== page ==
26. David says:

    Alas, the Romans enjoyed wine made from the grapes grown in the rich volcanic soil that is Italy. But the rest of the world has come a long way in cultivating grapes that make excellent wine. We have our own rendition of “Highclere” called Biltmore House in Ashville, NC. Although a few thousand years late arriving on the scene, they are now producing a pretty good wine. And we are now growing olive trees here in Florida. Who would have guessed? My wife and I recently celebrated our 50th wedding anniversary. I would like nothing better to toast that event with a bottle of your champagne.

  27. Brenda Hattie-Longmire says:

    I hope you will also distribute in Canada, as you have many Canadian fans. By the way, I live in Nova Scotia, Canada, which has a thriving wine industry, thanks to climate change. We also have some of the finest microbreweries!


  28. Lorraine Greenfield says:

    Yet again another wonderful blog. I will definitely be buying some Highclere champagne. Thank you for sharing with us.

  29. Patricia Bischof says:

    I agree with Hattie. Canada has some wonderful wines in a number of provinces. Wild grapes grow rampant in our part just outside Toronto and are fairly tasty too. We are facing a losing battle controlling get them so we should make use of them somehow. Of course they won’t be on a par with Highclere’s vintage but all grapes were wild before they became cultivated so perhaps there’s hope. In the meantime would really like to see your wine in our liquor shops. Any chance of that?

  30. Marilyn Lewis says:

    Yes, early bird specials of Highclere Champagne would be welcomed!

    Thanks so much for your blog. I always look forward to read it.

  31. Christine says:

    Please do inform us through your blog when you have confirmed availability of purchase in the US. We fly hot air balloons and still do the traditional champagne toast after each flight. It would be lovely to toast with Highclere Champagne!

  32. Linda Olds says:

    Oscar Wilde said “Moderation is a fatal thing. Nothing succeeds like excess.” I don’t know if I agree with that, but it’s a clever way of saying “Everything in moderation–even moderation.”

  33. Paul Mc Taggart says:

    What a wonderful read about Wine & the Iron Age & the Roman period this blog Lady C of history is very close to my heart about the landscape around Highclere. The wine cellars have their own history too just look at them wonderful dates, just think if that wine & bottle could talk what wonderful things they have see.. I used to work for a famous London Wine Merchant in London & I used to see the dates on the bottles that were just like the ones about & often wondered if back in Roman times did they make wine, as it was a long way to Rome or France for a bottle of their favorite tipple.. I have walked these fields many times & it gives me a great thrill to know that i’m walking in the same footsteps as people did back in 2,000 BC 🙂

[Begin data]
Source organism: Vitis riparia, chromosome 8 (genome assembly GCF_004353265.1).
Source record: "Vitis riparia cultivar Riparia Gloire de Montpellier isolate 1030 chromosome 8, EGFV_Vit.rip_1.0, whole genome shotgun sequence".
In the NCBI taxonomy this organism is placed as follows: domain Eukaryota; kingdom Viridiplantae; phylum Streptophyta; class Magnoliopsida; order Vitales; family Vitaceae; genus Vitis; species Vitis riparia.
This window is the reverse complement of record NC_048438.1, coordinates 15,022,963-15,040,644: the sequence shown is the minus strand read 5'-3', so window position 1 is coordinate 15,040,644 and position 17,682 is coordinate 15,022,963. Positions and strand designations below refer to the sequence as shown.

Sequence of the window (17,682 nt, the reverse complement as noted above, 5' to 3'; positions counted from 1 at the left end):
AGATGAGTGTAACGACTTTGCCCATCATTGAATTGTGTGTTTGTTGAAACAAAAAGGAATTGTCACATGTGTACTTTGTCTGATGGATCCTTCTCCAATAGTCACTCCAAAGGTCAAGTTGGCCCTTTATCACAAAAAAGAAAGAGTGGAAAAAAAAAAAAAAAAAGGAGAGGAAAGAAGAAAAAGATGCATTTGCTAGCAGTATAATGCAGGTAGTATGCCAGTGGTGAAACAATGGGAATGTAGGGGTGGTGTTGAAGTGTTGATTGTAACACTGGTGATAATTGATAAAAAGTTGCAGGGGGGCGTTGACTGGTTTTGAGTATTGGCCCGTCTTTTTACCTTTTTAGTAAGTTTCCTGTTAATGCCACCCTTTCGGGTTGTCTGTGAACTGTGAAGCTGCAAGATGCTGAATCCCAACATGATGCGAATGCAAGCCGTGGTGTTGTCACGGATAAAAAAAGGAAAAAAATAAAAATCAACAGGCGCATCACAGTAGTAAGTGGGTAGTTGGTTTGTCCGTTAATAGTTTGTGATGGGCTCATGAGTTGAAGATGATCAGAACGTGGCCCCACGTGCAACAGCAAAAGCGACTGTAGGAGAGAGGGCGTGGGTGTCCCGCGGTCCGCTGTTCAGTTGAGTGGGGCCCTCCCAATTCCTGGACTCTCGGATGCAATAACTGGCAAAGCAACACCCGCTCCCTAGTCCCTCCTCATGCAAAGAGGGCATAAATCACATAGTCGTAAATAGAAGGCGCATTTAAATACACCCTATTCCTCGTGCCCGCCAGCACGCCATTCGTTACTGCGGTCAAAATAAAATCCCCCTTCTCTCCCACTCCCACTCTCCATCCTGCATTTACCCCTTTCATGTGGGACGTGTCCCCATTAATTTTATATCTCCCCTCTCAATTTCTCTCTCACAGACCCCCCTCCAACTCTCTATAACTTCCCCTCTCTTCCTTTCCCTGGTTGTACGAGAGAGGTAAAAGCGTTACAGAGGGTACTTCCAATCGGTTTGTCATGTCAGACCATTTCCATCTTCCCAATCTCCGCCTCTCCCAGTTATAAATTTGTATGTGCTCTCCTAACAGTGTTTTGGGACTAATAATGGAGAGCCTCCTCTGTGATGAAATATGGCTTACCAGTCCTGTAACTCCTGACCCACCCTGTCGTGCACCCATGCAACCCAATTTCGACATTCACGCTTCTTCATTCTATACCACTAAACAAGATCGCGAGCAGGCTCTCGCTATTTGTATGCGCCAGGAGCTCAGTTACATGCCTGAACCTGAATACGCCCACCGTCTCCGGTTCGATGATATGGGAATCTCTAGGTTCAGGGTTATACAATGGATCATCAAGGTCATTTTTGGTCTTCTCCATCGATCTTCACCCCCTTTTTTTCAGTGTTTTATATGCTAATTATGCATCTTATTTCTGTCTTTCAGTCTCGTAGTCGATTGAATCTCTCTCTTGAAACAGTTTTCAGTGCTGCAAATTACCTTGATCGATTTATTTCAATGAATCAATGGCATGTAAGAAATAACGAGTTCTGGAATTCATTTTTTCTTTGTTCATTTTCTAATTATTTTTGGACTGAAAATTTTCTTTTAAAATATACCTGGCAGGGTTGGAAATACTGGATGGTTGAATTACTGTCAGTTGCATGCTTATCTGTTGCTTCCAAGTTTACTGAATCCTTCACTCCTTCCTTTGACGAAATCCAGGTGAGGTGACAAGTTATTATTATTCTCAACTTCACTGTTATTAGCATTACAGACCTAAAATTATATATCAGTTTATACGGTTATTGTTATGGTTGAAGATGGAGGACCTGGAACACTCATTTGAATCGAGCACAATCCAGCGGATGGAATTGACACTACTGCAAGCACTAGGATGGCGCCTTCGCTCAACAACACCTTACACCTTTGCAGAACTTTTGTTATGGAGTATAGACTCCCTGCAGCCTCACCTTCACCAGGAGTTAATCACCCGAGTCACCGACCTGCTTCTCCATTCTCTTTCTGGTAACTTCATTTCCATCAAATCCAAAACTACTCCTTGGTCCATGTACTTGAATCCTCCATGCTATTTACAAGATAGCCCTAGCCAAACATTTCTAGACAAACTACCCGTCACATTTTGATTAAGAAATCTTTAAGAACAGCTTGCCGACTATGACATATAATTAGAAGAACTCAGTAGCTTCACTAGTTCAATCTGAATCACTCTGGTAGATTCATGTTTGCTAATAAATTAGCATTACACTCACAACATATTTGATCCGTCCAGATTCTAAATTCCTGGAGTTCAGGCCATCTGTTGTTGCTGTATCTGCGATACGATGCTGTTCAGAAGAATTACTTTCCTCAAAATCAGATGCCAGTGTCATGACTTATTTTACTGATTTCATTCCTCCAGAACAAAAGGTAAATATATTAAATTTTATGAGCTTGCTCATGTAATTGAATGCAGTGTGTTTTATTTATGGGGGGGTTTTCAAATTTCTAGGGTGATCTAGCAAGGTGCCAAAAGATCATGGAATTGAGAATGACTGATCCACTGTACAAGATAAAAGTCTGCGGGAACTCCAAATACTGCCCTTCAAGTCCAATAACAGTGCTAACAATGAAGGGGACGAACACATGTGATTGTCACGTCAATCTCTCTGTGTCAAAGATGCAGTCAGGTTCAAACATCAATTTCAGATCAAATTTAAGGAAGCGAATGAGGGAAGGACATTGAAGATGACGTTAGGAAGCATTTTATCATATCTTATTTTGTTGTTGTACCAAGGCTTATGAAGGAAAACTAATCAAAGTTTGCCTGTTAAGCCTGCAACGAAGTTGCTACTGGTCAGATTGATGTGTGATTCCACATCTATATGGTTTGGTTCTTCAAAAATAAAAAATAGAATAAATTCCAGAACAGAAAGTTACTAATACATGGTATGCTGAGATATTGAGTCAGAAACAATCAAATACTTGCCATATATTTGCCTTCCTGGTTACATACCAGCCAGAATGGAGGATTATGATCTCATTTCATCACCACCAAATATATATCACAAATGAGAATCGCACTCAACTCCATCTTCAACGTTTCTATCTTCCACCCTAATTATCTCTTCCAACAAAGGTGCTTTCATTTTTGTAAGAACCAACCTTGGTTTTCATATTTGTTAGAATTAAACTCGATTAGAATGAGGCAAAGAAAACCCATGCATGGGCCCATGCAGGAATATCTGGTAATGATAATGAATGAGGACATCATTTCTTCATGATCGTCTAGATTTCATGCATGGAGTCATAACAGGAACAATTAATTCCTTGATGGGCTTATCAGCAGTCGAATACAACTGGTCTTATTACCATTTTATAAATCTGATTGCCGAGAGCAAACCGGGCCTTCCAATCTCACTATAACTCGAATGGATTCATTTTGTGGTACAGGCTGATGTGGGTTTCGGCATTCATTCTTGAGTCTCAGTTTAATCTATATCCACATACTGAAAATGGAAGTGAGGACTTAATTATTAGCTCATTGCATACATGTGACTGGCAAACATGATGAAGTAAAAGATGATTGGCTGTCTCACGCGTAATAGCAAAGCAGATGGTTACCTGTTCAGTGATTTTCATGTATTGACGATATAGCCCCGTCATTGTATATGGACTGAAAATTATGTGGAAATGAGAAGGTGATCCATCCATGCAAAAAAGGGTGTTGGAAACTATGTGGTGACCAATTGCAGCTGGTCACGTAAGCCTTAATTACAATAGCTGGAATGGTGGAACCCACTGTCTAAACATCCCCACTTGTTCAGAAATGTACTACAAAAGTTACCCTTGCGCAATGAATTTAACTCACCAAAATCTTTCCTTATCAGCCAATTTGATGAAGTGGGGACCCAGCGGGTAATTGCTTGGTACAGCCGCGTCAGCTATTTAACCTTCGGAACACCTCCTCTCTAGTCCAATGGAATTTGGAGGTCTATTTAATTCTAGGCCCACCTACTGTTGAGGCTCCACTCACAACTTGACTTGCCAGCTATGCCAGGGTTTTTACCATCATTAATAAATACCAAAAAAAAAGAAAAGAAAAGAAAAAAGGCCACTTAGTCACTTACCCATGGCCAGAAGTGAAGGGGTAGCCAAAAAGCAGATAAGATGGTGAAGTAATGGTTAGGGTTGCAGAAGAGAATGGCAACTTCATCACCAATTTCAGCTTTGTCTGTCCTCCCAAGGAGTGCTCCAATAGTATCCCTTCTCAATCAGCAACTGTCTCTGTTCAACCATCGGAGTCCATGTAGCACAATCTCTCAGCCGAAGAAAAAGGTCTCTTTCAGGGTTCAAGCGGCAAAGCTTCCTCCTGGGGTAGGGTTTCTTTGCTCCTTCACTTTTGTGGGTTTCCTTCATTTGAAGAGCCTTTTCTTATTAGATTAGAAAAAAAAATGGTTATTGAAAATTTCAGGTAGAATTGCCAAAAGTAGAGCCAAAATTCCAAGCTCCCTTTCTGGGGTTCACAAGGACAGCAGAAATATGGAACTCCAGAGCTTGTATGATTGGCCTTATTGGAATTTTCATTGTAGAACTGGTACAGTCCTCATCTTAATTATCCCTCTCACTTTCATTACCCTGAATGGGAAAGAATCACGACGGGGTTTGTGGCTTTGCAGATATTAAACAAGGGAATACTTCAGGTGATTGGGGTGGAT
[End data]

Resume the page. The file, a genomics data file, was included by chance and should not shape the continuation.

34. Wine Esquire says:

    What great thoughts to ponder. Even if the Romans weren’t growing grapes there, I’m sure they enjoyed a glass or two while admiring the epic landscape. I’ve been loving the English sparkling wines I’ve had the opportunity to taste and think this is only going to grow in popularity on an international scale. Will definitely have to get my hands on a bottle of the Highclere Bubbly! Cheers! xoxo Regina

    • Lady Carnarvon says:

      I do enjoy your blog Regina – it really makes me appreciate the love and care that has created each sip, each glass we enjoy! Plus I like the photos which inspired my first photo above!

  35. Stella says:

    Hello from Oklahoma. Thanks for another interesting post. I am excited to learn your sparkling wine will be available across the pond one day soon. Please send it close to my area and it really needs to be soon! Oh please also show us photos of the ancient coin. It must be thrilling to walk on such ancient farmlands. We are so modernized and cannot live without air conditioning, convenience foods, and medical care. They had such a hard life and we owe all the ancient people our thankfulness. Love your blog.

  36. Lady Carnarvon says:

    Thank you and i might try to gather the coins together to walk through a few years here…